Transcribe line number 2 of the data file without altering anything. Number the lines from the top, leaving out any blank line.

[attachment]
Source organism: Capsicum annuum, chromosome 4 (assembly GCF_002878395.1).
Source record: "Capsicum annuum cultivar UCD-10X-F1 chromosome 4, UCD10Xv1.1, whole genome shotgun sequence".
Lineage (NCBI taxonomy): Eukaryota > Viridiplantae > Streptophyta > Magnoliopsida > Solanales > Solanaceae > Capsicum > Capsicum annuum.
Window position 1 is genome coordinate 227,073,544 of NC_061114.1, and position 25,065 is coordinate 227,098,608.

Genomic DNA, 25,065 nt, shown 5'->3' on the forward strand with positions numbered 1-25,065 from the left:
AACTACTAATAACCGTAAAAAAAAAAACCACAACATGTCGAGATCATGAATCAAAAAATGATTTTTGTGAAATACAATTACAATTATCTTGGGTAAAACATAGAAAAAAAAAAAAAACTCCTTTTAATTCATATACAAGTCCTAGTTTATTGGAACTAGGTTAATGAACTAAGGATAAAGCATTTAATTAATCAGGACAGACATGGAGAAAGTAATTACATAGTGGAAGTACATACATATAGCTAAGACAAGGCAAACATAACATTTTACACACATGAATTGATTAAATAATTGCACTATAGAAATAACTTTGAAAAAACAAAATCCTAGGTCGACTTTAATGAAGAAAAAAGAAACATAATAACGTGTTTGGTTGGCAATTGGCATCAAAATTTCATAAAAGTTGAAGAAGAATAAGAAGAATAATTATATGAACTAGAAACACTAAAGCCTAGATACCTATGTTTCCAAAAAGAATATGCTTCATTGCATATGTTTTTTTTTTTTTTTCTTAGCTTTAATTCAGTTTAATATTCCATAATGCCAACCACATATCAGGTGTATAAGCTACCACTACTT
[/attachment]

Source record: "Capsicum annuum cultivar UCD-10X-F1 chromosome 4, UCD10Xv1.1, whole genome shotgun sequence".